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Against the Grain

Joris-Karl Huysmans

Book Overview: 

“THE BOOK THAT DORIAN GRAY LOVED AND THAT INSPIRED OSCAR WILDE”. Such is the enticing epigraph of one early translation of Huysmans’ cult novel, which is also routinely called the Bible of Decadence. Accurate descriptions, both, of this bizarre masterpiece which has reverberated ever since through high and popular culture.

“Against Nature” (or in this version “Against The Grain”) explores to the furthest limit the life of the world-rejecting aesthete living a reclusive existence devoted entirely to artificial paradises of his own devising. This is no solemn tract, however: the book’s anti-hero Duc Jean Floressas Des Esseintes spectacularly fails to achieve his life’s work, as all his attempts to create worlds of perverse experience through synaesthesia and interior decoration prove ludicrously unsatisfying and injurious to health. An innocent tortoise also falls casualty to his theories, in the wonderful fifth chapter.

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Book Excerpt: 
. . .streets, when suddenly he found himself gazing at the very object of his wishes. There, in a shop window on the Palais Royal, lay a huge tortoise in a large basin. He had purchased it. Then he had sat a long time, with eyes half-shut, studying the effect.

Decidedly, the Ethiopic black, the harsh Sienna tone of this shell dulled the rug's reflections without adding to it. The dominant silver gleams in it barely sparkled, crawling with lack-lustre tones of dead zinc against the edges of the hard, tarnished shell.

He bit his nails while he studied a method of removing these discords and reconciling the determined opposition of the tones. He finally discovered that his first inspiration, which was to animate the fire of the weave by setting it off against some dark object, was erroneous. In fact, this rug was too new, too petulant and gaudy. The colors were not sufficiently subdued. He must reverse the process, . . . Read More

Community Reviews


“Already, he was dreaming of a refined solitude, a comfortable desert, a motionless ark in which to seek refuge from the unending deluge of human stupidity.”
― Joris-Karl Huysmans, Against the Grain

Against the Grain (alternately translated as Against Nature) is a slim novel (110 pages) where Frenc...more

The hipsters are right: society is trying to destroy you--not your body, or your mind, but you, the part which makes an individual. That's what society is: the aspect of human life that is not the self, but is communal, the part that causes humanity to behave like a colony of ants.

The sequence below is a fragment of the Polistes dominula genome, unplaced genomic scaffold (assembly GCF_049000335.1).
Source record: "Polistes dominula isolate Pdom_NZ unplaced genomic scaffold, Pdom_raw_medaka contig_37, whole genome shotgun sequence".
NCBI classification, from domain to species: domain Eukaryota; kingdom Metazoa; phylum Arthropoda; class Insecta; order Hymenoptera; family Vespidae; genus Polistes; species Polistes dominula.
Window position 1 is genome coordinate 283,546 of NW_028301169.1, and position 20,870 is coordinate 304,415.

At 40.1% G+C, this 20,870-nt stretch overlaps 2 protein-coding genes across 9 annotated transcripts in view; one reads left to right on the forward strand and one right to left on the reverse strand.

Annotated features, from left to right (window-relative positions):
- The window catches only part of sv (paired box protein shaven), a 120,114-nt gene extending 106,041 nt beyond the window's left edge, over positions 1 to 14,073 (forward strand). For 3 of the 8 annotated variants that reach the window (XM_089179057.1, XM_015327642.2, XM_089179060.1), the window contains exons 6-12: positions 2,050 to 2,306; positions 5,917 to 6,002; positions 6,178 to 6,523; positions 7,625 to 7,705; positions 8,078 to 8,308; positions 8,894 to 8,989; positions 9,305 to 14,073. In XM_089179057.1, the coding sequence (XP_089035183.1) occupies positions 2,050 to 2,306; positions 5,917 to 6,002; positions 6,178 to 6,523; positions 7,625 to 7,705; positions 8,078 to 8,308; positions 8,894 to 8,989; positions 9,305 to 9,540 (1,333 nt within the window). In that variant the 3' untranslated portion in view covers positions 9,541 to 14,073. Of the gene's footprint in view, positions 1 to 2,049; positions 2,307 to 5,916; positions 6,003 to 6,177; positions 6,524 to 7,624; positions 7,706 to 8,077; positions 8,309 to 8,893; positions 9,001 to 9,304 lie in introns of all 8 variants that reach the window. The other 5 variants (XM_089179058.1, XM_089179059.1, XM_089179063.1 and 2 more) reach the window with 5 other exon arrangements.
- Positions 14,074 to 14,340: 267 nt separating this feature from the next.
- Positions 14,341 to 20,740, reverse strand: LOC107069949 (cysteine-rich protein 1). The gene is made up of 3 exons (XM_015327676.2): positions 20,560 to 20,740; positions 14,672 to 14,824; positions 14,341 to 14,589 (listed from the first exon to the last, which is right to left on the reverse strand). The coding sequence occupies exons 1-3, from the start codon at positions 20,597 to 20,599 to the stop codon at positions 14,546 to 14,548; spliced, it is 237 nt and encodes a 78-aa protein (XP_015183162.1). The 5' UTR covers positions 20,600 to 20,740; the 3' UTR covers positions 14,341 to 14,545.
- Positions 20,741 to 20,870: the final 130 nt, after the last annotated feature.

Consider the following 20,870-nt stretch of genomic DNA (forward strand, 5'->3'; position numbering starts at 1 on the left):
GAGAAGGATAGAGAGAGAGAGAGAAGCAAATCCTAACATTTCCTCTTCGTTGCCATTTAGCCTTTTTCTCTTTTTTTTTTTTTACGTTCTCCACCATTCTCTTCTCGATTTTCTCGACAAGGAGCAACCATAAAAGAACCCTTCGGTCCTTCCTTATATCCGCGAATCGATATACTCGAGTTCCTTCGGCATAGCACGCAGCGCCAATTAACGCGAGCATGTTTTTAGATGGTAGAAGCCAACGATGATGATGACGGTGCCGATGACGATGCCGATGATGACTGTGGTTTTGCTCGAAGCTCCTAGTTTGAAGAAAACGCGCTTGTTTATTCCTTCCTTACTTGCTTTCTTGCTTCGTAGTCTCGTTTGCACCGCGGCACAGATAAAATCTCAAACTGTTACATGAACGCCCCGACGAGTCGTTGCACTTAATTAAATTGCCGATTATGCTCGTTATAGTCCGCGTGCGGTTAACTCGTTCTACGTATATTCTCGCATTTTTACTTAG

As brilliant Ni...more

An ornate, sickly, claustropobic book, full of fascinating discussions about art and literature, and studded with items of outré vocabulary (I still haven’t worked out what mœchialogie means). It is a novel for people who like talking about novels – the plot itself is slim and of little importanc...more

Tersine, nihayet bitti dediğim kitaplardan biri oldu, bir daha da cebir ve şiddet altında dahi olsam dönüp yüzüne bakmam. Tersine ile aynı günlerde Karatani’nin Transkritik: Kant ve Marx üzerine adlı kallavi bir kitabına başlamıştım. Benim iki kitabı aynı anda okurken rutinim şudur; kuramsal eser...more

If Proust composed his In Search of Lost Time without having read this book, I'll eat my hat. Of course, the similarities may have been unavoidable when considering that both authors concern themselves with the period of haute couture and Faubourg Saint-Germain culture, and even chose the same ar...more

After feasting on an excessive orgy of oysters, smoked salmon, quail eggs, marinated lobster, rare partridge breast, honey glazed pig trotters and spiced wine, I followed with a desert consisting of apple strudel with clotted cream and sticky chocolate pudding in a warm orange sauce, I took to th...more

Decadent Rants and Harangues

This 1884 novel is a wonderful assemblage of prescient and decadent rants.

Something Huysmans says of another book of rants could apply equally to his own work:

"Conceived as harangues, they contained a certain strong muscular energy and were astonishing in the intoleran...more

"The world is too much with us; late and soon," Wordsworth wrote in 1802, "getting and spending, we lay waste our powers." Joris-Karl Huysmans' fin de siècle novel, Against Nature (À Rebours), tells the story of an aristocratic dandy who finds the realities (more specifically, the vulgarities) of...more

Did I really read this book forty years ago? Or did I just read the passages about the "perfume organ" and the jewel encrusted turtle and later assumed I had read the rest? If I did read it, I was completely wrong in my evaluation of this as a static, effete precursor to "Dorian Gray," a work mar...more

It must have been so exciting to be a novelist in the second half of the nineteenth century. You weren't limited to just creating a novel; if you were talented, you could create a whole new kind of novel. Here, Huysmans has written the first example known to me of the novel where nothing happens....more

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